The most important car in Tacoma’s spanking new LeMay-America’s Car Museum isn’t the 1930 Duesenberg Model J or the ice-blue 1951 Studebaker that welcomes visitors through the lobby like a gleaming, four-wheeled family pet.
It’s the one that draws you to it for reasons you don’t quite understand at first. A latent childhood memory. A loved one. A time. One glance and the back of your life opens up like a garage door. And you’re gone.
“It’s the memories, the stories,” said Scot Keller, chief marketing and communications officer for the new museum. “The audience experience is set up to stir the emotions, not the head.”
Oh, but this shiny new shrine to the American automobile has been stirring up interest nationwide, and for years, as planning and funding have sputtered and restarted.
On June 2, the best of the collection owned by the late waste-management magnate Harold E. LeMay finally pulled into a new home that city and museum officials hope will draw some 425,000 visitors a year to Tacoma.
The four-story, 156,000- square-ft. LeMay-America’s Car Museum is set on nine acres of land smack across the street from the Tacoma Dome.
From the street between the two buildings, the LeMay looks like an upstart – a sleek, shiny, structure that is almost conical, but wider and flat on the bottom.
“A quarter-panel? A hood scoop?” Keller said when asked to describe the building’s exterior. “It reflects ‘automotive,’ but you can’t define it.”
The inside clearly evokes the Northwest: High, rounded ceilings of exposed Oregon spruce that look both warm and industrial.
LeMay, after all, has a long history here.
Before he died in 2000, Harold LeMay turned a good part of his waste-disposal fortune into four-wheeled fancies. He bought practically everything that caught his eye – entire fields of metal, sometimes – eventually amassing some 3,000 cars and a spot in the Guinness Book of World Records for the largest privately owned automotive collection.
They were kept in all manner of storage just a few miles from here, on the grounds of the Marymount Military Academy.
In 1998, LeMay and his wife, Nancy, established the Harold E. LeMay Museum nonprofit and set about building a new automotive showpiece.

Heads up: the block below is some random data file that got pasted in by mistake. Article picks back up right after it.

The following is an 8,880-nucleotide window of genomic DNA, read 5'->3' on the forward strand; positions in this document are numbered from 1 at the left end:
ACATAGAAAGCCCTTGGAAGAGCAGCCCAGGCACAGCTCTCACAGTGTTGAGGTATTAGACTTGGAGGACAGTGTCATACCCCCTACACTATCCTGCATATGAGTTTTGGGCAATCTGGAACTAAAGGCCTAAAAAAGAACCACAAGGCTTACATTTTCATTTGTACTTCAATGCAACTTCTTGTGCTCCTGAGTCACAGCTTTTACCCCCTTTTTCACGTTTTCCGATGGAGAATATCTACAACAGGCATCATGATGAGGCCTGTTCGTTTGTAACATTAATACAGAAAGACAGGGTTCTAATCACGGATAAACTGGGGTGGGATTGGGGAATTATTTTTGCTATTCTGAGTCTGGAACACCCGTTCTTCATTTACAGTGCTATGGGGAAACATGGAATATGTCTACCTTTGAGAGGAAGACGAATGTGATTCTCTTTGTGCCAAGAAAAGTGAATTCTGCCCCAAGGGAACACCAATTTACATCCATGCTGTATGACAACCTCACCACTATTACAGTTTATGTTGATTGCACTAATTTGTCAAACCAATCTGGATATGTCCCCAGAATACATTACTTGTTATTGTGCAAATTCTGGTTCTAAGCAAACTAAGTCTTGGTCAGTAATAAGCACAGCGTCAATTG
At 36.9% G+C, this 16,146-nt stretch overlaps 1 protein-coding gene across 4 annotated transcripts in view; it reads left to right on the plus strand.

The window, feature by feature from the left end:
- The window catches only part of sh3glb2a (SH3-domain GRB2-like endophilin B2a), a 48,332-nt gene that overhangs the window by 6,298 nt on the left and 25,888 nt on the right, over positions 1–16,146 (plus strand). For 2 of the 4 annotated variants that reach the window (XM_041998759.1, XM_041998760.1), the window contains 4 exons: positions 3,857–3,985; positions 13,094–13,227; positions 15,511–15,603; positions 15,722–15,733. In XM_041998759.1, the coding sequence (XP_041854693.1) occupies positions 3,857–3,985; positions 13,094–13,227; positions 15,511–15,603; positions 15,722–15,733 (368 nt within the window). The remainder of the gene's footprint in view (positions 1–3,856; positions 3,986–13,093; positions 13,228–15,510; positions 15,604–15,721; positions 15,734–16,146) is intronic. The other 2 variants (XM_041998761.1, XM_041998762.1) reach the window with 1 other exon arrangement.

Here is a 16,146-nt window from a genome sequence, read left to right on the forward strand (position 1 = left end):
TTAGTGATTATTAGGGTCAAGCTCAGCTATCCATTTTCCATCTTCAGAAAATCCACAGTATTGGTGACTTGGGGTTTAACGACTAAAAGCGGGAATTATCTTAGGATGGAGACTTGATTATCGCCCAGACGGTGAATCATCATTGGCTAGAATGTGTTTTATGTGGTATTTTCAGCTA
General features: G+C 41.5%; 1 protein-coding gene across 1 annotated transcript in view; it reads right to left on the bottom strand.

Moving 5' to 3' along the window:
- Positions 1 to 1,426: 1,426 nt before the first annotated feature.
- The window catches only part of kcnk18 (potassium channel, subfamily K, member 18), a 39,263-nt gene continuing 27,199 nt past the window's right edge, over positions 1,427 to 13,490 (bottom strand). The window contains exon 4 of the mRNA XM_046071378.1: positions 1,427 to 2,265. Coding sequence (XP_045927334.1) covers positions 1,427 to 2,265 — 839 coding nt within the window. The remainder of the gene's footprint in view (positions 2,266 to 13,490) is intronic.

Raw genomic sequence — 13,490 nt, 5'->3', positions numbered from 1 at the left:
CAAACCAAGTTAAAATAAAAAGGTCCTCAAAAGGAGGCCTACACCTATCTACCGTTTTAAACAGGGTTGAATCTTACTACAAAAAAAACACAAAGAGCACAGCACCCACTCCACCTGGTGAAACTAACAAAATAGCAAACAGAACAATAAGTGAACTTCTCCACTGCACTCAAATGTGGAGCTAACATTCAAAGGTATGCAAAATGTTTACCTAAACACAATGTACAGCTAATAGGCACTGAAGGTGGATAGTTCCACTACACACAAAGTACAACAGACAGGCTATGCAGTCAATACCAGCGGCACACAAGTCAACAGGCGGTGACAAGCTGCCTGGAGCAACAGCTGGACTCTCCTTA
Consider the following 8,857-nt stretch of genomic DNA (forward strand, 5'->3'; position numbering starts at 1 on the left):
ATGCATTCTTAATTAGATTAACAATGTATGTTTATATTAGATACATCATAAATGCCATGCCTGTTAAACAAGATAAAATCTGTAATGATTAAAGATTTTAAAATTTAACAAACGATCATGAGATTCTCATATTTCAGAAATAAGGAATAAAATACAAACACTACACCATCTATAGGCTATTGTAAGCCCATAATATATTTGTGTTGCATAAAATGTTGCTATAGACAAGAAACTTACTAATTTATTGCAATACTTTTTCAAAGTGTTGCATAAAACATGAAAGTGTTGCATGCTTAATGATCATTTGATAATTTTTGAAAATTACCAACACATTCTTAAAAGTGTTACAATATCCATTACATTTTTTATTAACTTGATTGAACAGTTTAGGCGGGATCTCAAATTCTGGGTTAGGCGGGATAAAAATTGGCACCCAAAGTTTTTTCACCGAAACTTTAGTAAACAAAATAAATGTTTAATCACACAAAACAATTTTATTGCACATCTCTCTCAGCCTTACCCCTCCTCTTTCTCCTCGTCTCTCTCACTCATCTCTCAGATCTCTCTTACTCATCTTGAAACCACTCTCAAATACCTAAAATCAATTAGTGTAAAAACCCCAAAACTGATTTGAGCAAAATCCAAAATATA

Ground broke on the nine-acre site in June 2010.
Meanwhile, museum officials worked hard to raise funding and find sponsors. Nancy LeMay, who still sits on the museum board, gave $15 million. The AAA car club gave $1.6 million. Boeing is one of the 53 corporate sponsors, as is Napa car parts and State Farm Insurance, which has given enough to get its name on the museum’s theater.
The museum will house 700 automobiles, most of them LeMay’s and some on loan or on contract, according to CEO David Madeira.
More importantly, the exhibits will be rotated to keep things fresh and interesting.
“It’s a living, breathing entity,” Madeira said of the museum, which he hopes will be a destination similar to Disney’s Epcot Center or Universal CityWalk.
The potential is there, with 15 galleries for cars, trucks and motorcycles; a banquet center; a cafe; a gift shop; an educational center; a theater; and a 3.5-acre show field for car shows, concerts and drive-in movies.
Madeira expects the museum to bring $34 million to the area annually, through ongoing events, including the annual Kirkland Concours d’Elegance, which will move to the LeMay ACM from Carillon Point in September.
Upcoming, themed events will focus on the British Invasion, the Indianapolis 500, Ferrari in America and the collection of jewelry magnate Nicola Bulgari, who is lending ACM his collection of American cars, now stored in Allentown, Pa., and Tuscany.
“He loves American cars,” Keller said. “Buicks, Chrysler Town & Countrys ...”
The museum will feature three high-tech racing simulators and a club where members can sit back and enjoy wine that they will be able to keep in storage here, if they’re so inclined.
“It’s a place where you come together and get involved around the automobile,” Madeira said. “We want to evoke the memories and the engagement that bring people back.”
Of course, it is still all about the cars: The 1969 Ford Thunderbird, the 1932 Chevrolet “Huckster Truck.” There’s a 1994 Flintmobile George Barris Kustom made for the movie of the same year. And there’s an AMC Pacer.
“We consider ourselves Switzerland when it comes to cars,” Keller said. “If you like it, we like it.”
The most important car for Keller? The 1963 Corvette with the split window.
“See? It doesn’t have to be a special car,” he said. “It doesn’t matter.”
It’s the memories, the emotions that museum officials are counting on to keep people coming back.